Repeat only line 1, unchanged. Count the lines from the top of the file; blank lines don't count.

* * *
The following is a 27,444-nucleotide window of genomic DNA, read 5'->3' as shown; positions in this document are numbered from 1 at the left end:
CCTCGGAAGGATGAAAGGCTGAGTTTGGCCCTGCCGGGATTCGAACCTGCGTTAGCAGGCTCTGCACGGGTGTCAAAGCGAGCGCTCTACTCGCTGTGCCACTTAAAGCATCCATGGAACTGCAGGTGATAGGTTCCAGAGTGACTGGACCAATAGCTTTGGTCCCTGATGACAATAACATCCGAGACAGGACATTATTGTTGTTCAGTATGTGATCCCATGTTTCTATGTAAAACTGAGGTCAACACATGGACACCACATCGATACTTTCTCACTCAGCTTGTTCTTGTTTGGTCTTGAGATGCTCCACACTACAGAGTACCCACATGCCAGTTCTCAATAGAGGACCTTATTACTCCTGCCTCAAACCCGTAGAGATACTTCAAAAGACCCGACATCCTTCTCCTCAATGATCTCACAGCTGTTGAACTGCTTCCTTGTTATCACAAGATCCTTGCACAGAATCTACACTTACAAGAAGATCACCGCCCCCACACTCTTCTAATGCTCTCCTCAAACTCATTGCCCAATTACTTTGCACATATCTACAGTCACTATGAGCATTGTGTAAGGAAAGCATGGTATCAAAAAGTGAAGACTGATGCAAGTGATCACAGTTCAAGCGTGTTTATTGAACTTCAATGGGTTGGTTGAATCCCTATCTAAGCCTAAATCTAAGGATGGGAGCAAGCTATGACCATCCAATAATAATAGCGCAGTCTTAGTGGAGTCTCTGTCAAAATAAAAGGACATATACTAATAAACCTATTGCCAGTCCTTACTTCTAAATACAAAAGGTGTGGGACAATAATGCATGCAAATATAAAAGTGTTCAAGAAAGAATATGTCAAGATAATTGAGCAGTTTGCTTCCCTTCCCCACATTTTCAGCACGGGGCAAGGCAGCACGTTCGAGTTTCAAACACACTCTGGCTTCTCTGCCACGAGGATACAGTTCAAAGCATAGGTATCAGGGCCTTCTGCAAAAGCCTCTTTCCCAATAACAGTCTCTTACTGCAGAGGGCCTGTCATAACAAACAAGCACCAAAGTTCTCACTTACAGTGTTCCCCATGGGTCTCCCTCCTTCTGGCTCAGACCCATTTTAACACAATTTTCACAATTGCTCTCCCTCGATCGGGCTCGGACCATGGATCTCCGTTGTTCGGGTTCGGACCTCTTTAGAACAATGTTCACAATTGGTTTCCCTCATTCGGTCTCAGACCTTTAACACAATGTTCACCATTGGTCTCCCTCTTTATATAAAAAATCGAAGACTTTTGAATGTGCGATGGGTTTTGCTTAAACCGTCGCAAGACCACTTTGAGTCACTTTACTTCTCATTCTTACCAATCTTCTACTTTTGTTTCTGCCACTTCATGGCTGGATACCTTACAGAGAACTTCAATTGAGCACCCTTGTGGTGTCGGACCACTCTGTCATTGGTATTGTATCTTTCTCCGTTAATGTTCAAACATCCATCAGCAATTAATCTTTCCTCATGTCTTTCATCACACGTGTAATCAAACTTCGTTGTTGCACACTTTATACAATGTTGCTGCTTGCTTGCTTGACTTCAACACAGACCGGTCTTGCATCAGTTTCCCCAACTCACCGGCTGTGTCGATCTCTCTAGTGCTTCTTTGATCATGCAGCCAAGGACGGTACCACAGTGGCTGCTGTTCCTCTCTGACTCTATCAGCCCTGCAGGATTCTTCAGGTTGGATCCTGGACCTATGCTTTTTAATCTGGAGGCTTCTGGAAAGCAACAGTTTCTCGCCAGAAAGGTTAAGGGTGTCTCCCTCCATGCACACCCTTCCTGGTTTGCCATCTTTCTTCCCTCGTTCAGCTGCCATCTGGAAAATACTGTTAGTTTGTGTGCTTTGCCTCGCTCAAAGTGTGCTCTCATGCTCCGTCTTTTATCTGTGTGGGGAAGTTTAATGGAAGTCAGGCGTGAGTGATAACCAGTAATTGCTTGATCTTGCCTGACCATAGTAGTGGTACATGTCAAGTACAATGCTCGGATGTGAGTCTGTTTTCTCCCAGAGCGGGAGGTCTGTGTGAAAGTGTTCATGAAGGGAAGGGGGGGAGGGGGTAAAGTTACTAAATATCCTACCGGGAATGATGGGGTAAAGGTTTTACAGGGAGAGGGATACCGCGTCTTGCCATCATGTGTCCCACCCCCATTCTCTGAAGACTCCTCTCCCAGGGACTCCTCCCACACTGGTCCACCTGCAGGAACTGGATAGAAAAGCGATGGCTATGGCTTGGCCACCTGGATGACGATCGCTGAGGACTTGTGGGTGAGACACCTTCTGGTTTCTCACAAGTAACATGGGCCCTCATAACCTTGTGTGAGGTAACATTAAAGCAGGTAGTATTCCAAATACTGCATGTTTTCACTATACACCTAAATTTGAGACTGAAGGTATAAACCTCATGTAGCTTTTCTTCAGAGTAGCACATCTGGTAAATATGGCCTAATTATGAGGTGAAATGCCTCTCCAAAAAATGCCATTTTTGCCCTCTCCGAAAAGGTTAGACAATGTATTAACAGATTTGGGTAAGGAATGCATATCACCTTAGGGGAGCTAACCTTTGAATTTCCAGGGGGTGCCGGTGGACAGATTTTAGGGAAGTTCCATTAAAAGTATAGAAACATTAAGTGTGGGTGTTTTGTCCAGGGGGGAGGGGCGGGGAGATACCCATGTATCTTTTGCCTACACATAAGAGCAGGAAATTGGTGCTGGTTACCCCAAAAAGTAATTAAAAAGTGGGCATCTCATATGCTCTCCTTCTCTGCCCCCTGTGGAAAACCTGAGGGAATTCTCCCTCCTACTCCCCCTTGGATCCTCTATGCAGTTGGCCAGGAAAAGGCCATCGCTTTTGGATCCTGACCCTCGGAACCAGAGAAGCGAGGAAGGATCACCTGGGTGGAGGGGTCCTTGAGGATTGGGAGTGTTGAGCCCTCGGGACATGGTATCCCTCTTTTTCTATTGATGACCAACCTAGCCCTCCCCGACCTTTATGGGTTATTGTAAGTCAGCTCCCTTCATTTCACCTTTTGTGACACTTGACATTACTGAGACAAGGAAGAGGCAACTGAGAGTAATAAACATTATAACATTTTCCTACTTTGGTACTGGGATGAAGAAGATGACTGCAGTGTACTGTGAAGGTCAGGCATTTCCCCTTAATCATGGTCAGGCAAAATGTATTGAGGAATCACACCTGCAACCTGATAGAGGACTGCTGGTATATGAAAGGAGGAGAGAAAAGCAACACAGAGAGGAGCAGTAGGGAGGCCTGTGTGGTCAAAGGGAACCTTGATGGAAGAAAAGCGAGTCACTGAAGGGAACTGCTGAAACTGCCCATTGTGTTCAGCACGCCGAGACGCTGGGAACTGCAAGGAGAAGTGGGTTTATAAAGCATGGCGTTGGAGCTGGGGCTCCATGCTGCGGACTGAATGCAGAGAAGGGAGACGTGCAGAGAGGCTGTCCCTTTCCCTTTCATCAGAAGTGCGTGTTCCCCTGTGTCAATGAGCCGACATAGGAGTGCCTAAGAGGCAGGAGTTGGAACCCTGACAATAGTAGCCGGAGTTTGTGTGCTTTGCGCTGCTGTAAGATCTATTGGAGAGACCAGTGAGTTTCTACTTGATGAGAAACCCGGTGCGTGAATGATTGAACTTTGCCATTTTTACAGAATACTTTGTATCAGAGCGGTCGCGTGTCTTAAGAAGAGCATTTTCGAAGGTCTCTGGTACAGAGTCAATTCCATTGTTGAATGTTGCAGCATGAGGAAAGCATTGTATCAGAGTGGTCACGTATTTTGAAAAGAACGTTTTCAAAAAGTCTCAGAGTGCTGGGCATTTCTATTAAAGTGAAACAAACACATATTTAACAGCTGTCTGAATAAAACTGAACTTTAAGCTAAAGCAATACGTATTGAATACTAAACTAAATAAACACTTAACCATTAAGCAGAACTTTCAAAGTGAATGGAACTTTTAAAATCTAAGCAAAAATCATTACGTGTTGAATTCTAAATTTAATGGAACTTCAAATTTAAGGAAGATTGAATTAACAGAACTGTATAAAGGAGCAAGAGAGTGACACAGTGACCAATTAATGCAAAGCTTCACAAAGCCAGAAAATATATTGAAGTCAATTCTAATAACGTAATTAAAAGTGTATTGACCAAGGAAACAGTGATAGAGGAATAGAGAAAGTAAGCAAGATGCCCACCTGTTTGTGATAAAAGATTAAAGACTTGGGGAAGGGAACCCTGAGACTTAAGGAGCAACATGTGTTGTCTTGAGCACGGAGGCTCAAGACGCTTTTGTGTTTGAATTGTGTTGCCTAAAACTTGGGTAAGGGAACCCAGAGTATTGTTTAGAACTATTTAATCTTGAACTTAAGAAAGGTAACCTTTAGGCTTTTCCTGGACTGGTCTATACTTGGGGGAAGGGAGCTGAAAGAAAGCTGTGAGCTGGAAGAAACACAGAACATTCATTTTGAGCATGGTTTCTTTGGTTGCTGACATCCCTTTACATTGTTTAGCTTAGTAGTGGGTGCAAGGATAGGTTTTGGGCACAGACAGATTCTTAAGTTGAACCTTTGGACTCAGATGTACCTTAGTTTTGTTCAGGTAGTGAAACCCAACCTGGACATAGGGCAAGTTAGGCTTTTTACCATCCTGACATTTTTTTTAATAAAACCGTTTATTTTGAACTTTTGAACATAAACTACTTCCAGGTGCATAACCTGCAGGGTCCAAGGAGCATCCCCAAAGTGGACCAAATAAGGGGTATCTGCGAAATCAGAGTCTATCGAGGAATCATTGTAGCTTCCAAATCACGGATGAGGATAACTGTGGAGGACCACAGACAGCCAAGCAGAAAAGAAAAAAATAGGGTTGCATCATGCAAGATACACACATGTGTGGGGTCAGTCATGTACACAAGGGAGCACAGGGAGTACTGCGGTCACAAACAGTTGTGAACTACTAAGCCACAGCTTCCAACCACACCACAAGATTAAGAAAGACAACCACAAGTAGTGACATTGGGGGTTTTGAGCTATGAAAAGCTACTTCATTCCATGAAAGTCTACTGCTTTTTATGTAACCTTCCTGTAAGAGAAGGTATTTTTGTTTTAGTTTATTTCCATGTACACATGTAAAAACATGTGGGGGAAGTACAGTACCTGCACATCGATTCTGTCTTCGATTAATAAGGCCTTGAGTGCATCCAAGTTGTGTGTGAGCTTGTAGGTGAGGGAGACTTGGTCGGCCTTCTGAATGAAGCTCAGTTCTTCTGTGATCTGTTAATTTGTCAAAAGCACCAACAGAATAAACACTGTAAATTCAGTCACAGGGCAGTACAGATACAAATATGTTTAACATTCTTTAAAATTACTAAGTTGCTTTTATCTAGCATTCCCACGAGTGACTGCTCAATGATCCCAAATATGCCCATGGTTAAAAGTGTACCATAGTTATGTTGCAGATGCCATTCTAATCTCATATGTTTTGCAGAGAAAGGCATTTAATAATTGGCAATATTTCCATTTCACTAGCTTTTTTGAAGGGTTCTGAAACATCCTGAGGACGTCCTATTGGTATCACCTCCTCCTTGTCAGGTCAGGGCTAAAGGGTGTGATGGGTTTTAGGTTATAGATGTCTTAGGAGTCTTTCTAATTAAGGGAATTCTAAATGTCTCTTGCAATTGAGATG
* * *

The following is a 27,444-nucleotide window of genomic DNA, read 5'->3' as shown; positions in this document are numbered from 1 at the left end: